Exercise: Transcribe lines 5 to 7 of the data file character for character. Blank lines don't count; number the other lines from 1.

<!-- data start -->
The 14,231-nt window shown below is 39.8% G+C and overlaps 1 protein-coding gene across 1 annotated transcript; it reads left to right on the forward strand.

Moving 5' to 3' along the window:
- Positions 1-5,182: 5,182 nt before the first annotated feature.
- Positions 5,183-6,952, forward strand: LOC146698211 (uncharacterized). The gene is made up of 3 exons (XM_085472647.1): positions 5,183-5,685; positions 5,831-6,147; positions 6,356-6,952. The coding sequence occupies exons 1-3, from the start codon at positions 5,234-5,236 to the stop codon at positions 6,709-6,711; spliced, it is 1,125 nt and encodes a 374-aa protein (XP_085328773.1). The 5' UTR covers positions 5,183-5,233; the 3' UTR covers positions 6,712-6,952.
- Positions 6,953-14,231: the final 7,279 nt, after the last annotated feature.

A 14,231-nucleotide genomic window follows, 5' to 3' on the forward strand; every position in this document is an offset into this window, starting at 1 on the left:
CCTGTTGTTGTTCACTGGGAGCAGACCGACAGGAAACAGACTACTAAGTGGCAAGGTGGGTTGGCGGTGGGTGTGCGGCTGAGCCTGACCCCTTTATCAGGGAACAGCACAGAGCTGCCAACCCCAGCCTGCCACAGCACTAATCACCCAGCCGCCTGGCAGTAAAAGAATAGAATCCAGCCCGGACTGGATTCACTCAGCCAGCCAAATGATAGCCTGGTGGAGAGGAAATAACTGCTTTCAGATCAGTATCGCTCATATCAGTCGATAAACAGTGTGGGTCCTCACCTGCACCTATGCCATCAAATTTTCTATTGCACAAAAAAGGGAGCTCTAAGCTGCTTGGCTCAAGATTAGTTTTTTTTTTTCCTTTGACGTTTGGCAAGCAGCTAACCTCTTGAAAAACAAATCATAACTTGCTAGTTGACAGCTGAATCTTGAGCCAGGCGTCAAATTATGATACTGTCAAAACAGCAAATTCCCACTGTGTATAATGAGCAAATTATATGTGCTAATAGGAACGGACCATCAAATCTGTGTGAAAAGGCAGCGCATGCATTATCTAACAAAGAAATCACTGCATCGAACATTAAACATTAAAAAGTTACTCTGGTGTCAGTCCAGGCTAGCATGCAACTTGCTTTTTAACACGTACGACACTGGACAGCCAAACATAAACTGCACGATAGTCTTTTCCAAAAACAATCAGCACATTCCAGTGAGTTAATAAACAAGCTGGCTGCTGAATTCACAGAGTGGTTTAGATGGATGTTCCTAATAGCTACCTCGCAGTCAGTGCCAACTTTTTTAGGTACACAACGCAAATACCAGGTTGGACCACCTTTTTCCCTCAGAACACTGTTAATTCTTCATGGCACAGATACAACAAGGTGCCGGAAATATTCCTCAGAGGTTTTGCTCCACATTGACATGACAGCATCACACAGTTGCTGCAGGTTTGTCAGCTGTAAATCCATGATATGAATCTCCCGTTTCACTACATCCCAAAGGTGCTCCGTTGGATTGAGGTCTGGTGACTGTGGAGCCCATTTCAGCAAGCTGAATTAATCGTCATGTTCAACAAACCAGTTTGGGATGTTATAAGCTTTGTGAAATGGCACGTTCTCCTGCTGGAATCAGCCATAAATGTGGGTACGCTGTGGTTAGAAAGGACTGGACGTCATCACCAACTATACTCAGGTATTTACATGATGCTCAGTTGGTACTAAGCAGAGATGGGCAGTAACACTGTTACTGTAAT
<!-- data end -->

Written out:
- Positions 6,953-14,231: the final 7,279 nt, after the last annotated feature.

A 14,231-nucleotide genomic window follows, 5' to 3' on the forward strand; every position in this document is an offset into this window, starting at 1 on the left:
CCTGTTGTTGTTCACTGGGAGCAGACCGACAGGAAACAGACTACTAAGTGGCAAGGTGGGTTGGCGGTGGGTGTGCGGCTGAGCCTGACCCCTTTATCAGGGAACAGCACAGAGCTGCCAACCCCAGCCTGCCACAGCACTAATCACCCAGCCGCCTGGCAGTAAAAGAATAGAATCCAGCCCGGACTGGATTCACTCAGCCAGCCAAATGATAGCCTGGTGGAGAGGAAATAACTGCTTTCAGATCAGTATCGCTCATATCAGTCGATAAACAGTGTGGGTCCTCACCTGCACCTATGCCATCAAATTTTCTATTGCACAAAAAAGGGAGCTCTAAGCTGCTTGGCTCAAGATTAGTTTTTTTTTTTCCTTTGACGTTTGGCAAGCAGCTAACCTCTTGAAAAACAAATCATAACTTGCTAGTTGACAGCTGAATCTTGAGCCAGGCGTCAAATTATGATACTGTCAAAACAGCAAATTCCCACTGTGTATAATGAGCAAATTATATGTGCTAATAGGAACGGACCATCAAATCTGTGTGAAAAGGCAGCGCATGCATTATCTAACAAAGAAATCACTGCATCGAACATTAAACATTAAAAAGTTACTCTGGTGTCAGTCCAGGCTAGCATGCAACTTGCTTTTTAACACGTACGACACTGGACAGCCAAACATAAACTGCACGATAGTCTTTTCCAAAAACAATCAGCACATTCCAGTGAGTTAATAAACAAGCTGGCTGCTGAATTCACAGAGTGGTTTAGATGGATGTTCCTAATAGCTACCTCGCAGTCAGTGCCAACTTTTTTAGGTACACAACGCAAATACCAGGTTGGACCACCTTTTTCCCTCAGAACACTGTTAATTCTTCATGGCACAGATACAACAAGGTGCCGGAAATATTCCTCAGAGGTTTTGCTCCACATTGACATGACAGCATCACACAGTTGCTGCAGGTTTGTCAGCTGTAAATCCATGATATGAATCTCCCGTTTCACTACATCCCAAAGGTGCTCCGTTGGATTGAGGTCTGGTGACTGTGGAGCCCATTTCAGCAAGCTGAATTAATCGTCATGTTCAACAAACCAGTTTGGGATGTTATAAGCTTTGTGAAATGGCACGTTCTCCTGCTGGAATCAGCCATAAATGTGGGTACGCTGTGGTTAGAAAGGACTGGACGTCATCACCAACTATACTCAGGTATTTACATGATGCTCAGTTGGTACTAAGCAGAGATGGGCAGTAACACTGTTACTGTAAT